- The amount of time taken to wash the cells between culture flask and cell lysis; a 1, 5 or 10 minute centrifugation will have a differential effect on mRNA abundance of different genes depending on the half-life of that mRNA.

Provided.

- The composition and temperature of any wash solution.

Provided.

- The method used to prepare mRNA.

Provided.

- The method used for library construction and RNAseq.

Provided.

- The analysis of the RNAseq data to quantify mRNA expression levels.

Provided.

In addition, information should be added on the polyA-enrichment step: e.g. what poly-dT beads were used? Magnetic or cellulose? From what manufacturer?

This was performed by BGI as part of the BGI RNAseq procedure described.

https://doi.org/10.7554/eLife.32467.035

Article and author information

Author details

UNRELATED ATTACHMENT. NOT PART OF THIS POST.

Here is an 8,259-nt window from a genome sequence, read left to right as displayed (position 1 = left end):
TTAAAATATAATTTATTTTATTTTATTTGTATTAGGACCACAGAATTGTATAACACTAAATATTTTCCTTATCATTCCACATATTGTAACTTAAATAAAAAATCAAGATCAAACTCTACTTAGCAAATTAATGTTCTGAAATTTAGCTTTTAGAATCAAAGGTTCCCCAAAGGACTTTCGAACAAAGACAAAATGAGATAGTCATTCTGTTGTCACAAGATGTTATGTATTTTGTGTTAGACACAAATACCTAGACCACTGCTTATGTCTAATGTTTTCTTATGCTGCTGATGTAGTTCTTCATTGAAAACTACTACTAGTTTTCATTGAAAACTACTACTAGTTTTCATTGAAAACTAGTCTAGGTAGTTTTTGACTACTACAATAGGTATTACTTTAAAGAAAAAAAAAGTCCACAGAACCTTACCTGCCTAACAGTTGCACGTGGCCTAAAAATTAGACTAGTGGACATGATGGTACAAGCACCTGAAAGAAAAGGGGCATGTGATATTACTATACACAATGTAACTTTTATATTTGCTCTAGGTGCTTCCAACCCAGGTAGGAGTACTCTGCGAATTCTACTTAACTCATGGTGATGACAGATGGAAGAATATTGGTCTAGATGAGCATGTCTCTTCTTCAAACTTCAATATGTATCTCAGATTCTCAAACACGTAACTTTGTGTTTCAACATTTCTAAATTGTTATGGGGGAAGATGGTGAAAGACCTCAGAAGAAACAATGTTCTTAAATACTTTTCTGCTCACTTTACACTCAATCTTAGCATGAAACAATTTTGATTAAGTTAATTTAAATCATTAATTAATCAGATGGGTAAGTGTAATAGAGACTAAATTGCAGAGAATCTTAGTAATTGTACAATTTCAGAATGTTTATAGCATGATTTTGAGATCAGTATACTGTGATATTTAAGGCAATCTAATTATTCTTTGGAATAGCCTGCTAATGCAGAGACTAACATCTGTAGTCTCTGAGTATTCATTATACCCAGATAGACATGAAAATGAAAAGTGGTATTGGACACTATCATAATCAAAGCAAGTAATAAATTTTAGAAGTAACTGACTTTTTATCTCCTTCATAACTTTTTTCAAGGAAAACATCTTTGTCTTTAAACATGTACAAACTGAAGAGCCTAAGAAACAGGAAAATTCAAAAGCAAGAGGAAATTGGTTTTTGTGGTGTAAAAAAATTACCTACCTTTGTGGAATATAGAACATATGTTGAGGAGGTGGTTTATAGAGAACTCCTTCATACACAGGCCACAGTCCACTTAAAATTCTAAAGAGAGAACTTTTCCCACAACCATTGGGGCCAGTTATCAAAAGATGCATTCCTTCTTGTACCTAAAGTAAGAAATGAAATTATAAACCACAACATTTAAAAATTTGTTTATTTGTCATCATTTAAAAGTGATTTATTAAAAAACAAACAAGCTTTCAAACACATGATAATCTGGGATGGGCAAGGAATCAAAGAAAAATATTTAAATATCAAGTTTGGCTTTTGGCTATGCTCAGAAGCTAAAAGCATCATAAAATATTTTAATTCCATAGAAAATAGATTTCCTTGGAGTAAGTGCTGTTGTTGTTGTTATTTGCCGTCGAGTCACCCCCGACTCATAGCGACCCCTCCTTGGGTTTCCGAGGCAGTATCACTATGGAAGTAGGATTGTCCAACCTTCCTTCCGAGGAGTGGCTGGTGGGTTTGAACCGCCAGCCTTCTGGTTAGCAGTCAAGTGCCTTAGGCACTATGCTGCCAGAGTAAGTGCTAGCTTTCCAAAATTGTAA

1. Janaina de Freitas Nascimento

    Department of Biochemistry, University of Cambridge, Cambridge, United Kingdom
    Contribution
    Conceptualization, Formal analysis, Funding acquisition, Investigation, Methodology, Writing—original draft
    Contributed equally with
    Steven Kelly
    Competing interests
    No competing interests declared
    ORCID icon "This ORCID iD identifies the author of this article:" 0000-0002-1757-3441
  2. Steven Kelly

    Department of Plant Sciences, University of Oxford, Oxford, United Kingdom
    Contribution
    Conceptualization, Software, Formal analysis, Funding acquisition, Investigation, Methodology, Writing—review and editing
    Contributed equally with
    Janaina de Freitas Nascimento
    Competing interests
    No competing interests declared
    ORCID icon "This ORCID iD identifies the author of this article:" 0000-0001-8583-5362
  3. Jack Sunter

    Department of Biochemistry, University of Cambridge, Cambridge, United Kingdom
    Present address
    Department of Biological and Medical Sciences, Oxford Brookes University, Oxford, United Kingdom
    Contribution